What would a book about the infinite variety and fluidity of the universe be without some gender-bending? It wouldn't be Ovid's Metamorphoses, that's for sure. Some of the poet's explorations of gender involve characters who have either mixed gender (like Hermaphroditus), or switch from one gender to the other (like Caenis who becomes Caenus, or Iphis who preserves her own gender-neutral name). At the same time, there are also more ambiguous characters, like Atalanta, who is interested in sports and hunting, but who otherwise fits female gender stereotypes, or Achilles, whose disguise as a girl can't conceal his stereotypically male interest in weapons. Whichever way you slice it, Ovid's poem has plenty to keep a modern gender-theorist theorizing into the wee hours of the morning.

    Questions About Gender

    1. Do Ovid's stories about transformations from one sex to another challenge or reinforce gender stereotypes?
    2. On the whole, does Ovid support or criticize patriarchal values?
    3. How would you characterize Ovid's views on homosexuality?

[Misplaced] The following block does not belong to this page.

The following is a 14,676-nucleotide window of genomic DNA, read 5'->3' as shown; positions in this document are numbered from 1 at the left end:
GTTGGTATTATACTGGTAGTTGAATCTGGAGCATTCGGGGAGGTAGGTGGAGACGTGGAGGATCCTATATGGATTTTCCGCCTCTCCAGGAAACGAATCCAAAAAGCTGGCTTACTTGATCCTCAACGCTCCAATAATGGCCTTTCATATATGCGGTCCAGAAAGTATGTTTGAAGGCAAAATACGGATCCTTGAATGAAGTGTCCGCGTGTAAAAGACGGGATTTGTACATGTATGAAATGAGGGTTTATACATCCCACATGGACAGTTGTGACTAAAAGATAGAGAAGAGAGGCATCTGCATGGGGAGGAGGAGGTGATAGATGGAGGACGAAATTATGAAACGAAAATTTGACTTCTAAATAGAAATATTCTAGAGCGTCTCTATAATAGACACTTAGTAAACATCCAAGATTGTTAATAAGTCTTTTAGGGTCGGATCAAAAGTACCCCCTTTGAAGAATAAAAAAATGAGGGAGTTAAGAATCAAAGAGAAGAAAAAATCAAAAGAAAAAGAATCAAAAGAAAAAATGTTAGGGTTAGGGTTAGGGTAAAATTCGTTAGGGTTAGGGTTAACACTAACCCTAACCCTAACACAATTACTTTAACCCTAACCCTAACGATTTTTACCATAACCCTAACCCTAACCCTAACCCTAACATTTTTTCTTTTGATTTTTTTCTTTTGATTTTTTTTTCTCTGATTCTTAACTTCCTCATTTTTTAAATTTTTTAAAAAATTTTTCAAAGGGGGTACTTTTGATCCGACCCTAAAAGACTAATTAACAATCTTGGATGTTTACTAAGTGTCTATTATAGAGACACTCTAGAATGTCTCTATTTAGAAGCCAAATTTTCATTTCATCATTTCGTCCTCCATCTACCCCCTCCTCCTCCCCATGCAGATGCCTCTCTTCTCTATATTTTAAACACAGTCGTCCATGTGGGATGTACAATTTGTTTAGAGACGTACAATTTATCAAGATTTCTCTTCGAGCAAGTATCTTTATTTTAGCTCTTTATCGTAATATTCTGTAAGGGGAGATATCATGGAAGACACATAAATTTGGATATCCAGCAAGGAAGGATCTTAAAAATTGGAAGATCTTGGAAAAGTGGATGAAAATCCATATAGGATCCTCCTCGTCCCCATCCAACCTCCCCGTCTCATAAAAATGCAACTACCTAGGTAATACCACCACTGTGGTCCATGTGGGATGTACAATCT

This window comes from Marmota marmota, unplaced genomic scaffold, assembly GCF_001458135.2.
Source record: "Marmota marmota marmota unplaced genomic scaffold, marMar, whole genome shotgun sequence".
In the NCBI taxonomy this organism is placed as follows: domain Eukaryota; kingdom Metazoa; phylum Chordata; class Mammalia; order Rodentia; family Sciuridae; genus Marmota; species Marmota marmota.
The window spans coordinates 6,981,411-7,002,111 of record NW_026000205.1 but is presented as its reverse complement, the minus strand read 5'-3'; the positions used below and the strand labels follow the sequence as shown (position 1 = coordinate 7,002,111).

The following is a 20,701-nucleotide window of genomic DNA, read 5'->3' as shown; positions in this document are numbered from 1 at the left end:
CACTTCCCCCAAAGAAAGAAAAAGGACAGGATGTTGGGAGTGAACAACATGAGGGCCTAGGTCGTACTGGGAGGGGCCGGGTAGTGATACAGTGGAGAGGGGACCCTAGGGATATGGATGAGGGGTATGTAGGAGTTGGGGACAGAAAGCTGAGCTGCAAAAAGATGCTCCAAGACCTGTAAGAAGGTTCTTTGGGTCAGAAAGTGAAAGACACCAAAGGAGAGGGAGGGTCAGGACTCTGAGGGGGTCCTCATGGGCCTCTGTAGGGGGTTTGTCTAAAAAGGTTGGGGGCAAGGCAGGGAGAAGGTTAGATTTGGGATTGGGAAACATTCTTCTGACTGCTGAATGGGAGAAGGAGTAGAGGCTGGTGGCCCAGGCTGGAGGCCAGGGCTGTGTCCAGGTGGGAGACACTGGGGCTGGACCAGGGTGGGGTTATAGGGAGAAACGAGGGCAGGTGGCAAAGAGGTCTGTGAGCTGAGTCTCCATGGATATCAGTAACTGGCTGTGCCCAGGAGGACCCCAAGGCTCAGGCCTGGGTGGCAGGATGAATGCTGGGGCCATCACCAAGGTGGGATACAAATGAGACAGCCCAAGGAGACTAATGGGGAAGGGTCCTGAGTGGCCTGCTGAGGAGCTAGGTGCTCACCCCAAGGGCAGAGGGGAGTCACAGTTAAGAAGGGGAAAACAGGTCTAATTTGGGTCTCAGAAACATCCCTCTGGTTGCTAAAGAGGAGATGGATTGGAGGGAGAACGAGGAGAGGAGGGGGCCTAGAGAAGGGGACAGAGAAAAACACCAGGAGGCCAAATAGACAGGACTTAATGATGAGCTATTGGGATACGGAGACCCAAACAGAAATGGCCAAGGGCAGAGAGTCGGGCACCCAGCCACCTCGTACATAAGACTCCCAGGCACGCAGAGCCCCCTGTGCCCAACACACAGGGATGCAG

4. Does Ovid portray gender roles as caused more by nature or by nurture?

    Chew on This

    Ovid is critical of excessive patriarchal authority.

    Ovid is more sympathetic to female characters than male characters.

  • Science

    Today, many scholars view Ovid as a "remythologizer," who took existing scientific and historical theories and sort of added the gods back into them. If this is true, however, it still means Ovid had to have extensive knowledge of the scientific theories of his day; otherwise, how could he deliberately modify them? The intersection of scientific and mythological theories can be seen at many points in The Metamorphoses, most notably in the passage about the creation of the universe from Book 1. Here, Ovid compromises by depicting an unnamed "god" who helps out in the creation process, while at the same time giving an account of the four elements (Fire, Air, Water, and Earth) in keeping with the scientific theories of his day. Especially striking is the lengthy speech Ovid gives to the philosopher Pythagoras in Book 15. This speech provides a scientific or philosophical basis for the entire theme of Transformation; it, more than any other moment in the work, shows Ovid's deep familiarity with the science of his era.